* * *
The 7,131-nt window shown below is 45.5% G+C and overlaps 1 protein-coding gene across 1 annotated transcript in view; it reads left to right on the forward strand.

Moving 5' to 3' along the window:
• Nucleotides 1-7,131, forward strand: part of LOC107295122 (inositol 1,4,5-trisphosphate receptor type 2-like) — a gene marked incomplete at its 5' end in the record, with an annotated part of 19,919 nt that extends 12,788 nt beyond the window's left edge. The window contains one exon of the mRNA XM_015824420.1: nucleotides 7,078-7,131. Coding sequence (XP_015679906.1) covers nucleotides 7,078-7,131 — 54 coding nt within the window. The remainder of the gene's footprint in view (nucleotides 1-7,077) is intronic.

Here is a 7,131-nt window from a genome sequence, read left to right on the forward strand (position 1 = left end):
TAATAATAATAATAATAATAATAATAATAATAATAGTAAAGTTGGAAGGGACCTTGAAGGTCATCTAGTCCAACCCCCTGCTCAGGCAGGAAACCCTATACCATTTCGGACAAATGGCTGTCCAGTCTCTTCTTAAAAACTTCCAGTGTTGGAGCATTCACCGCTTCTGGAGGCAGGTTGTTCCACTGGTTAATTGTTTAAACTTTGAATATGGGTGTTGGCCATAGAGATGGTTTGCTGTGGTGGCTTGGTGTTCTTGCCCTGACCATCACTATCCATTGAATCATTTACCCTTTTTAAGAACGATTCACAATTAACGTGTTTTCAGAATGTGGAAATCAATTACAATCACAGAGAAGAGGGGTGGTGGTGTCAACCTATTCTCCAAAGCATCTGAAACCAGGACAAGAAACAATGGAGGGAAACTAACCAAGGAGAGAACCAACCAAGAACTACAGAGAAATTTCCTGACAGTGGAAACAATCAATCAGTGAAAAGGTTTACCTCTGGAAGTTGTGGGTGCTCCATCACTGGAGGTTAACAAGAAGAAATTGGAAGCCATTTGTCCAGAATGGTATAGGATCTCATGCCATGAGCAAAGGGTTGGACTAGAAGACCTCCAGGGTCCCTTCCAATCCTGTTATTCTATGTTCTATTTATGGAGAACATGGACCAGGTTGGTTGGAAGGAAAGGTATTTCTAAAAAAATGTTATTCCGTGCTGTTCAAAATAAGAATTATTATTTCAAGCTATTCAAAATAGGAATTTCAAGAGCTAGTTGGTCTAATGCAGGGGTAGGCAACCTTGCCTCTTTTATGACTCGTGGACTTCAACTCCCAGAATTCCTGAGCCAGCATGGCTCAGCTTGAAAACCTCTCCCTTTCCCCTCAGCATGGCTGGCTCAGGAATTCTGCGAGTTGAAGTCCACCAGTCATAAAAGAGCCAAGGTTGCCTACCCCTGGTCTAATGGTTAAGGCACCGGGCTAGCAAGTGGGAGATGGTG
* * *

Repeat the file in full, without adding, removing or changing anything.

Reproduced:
The 7,131-nt window shown below is 45.5% G+C and overlaps 1 protein-coding gene across 1 annotated transcript in view; it reads left to right on the forward strand.

Moving 5' to 3' along the window:
• Nucleotides 1-7,131, forward strand: part of LOC107295122 (inositol 1,4,5-trisphosphate receptor type 2-like) — a gene marked incomplete at its 5' end in the record, with an annotated part of 19,919 nt that extends 12,788 nt beyond the window's left edge. The window contains one exon of the mRNA XM_015824420.1: nucleotides 7,078-7,131. Coding sequence (XP_015679906.1) covers nucleotides 7,078-7,131 — 54 coding nt within the window. The remainder of the gene's footprint in view (nucleotides 1-7,077) is intronic.

Here is a 7,131-nt window from a genome sequence, read left to right on the forward strand (position 1 = left end):
TAATAATAATAATAATAATAATAATAATAATAATAGTAAAGTTGGAAGGGACCTTGAAGGTCATCTAGTCCAACCCCCTGCTCAGGCAGGAAACCCTATACCATTTCGGACAAATGGCTGTCCAGTCTCTTCTTAAAAACTTCCAGTGTTGGAGCATTCACCGCTTCTGGAGGCAGGTTGTTCCACTGGTTAATTGTTTAAACTTTGAATATGGGTGTTGGCCATAGAGATGGTTTGCTGTGGTGGCTTGGTGTTCTTGCCCTGACCATCACTATCCATTGAATCATTTACCCTTTTTAAGAACGATTCACAATTAACGTGTTTTCAGAATGTGGAAATCAATTACAATCACAGAGAAGAGGGGTGGTGGTGTCAACCTATTCTCCAAAGCATCTGAAACCAGGACAAGAAACAATGGAGGGAAACTAACCAAGGAGAGAACCAACCAAGAACTACAGAGAAATTTCCTGACAGTGGAAACAATCAATCAGTGAAAAGGTTTACCTCTGGAAGTTGTGGGTGCTCCATCACTGGAGGTTAACAAGAAGAAATTGGAAGCCATTTGTCCAGAATGGTATAGGATCTCATGCCATGAGCAAAGGGTTGGACTAGAAGACCTCCAGGGTCCCTTCCAATCCTGTTATTCTATGTTCTATTTATGGAGAACATGGACCAGGTTGGTTGGAAGGAAAGGTATTTCTAAAAAAATGTTATTCCGTGCTGTTCAAAATAAGAATTATTATTTCAAGCTATTCAAAATAGGAATTTCAAGAGCTAGTTGGTCTAATGCAGGGGTAGGCAACCTTGCCTCTTTTATGACTCGTGGACTTCAACTCCCAGAATTCCTGAGCCAGCATGGCTCAGCTTGAAAACCTCTCCCTTTCCCCTCAGCATGGCTGGCTCAGGAATTCTGCGAGTTGAAGTCCACCAGTCATAAAAGAGCCAAGGTTGCCTACCCCTGGTCTAATGGTTAAGGCACCGGGCTAGCAAGTGGGAGATGGTG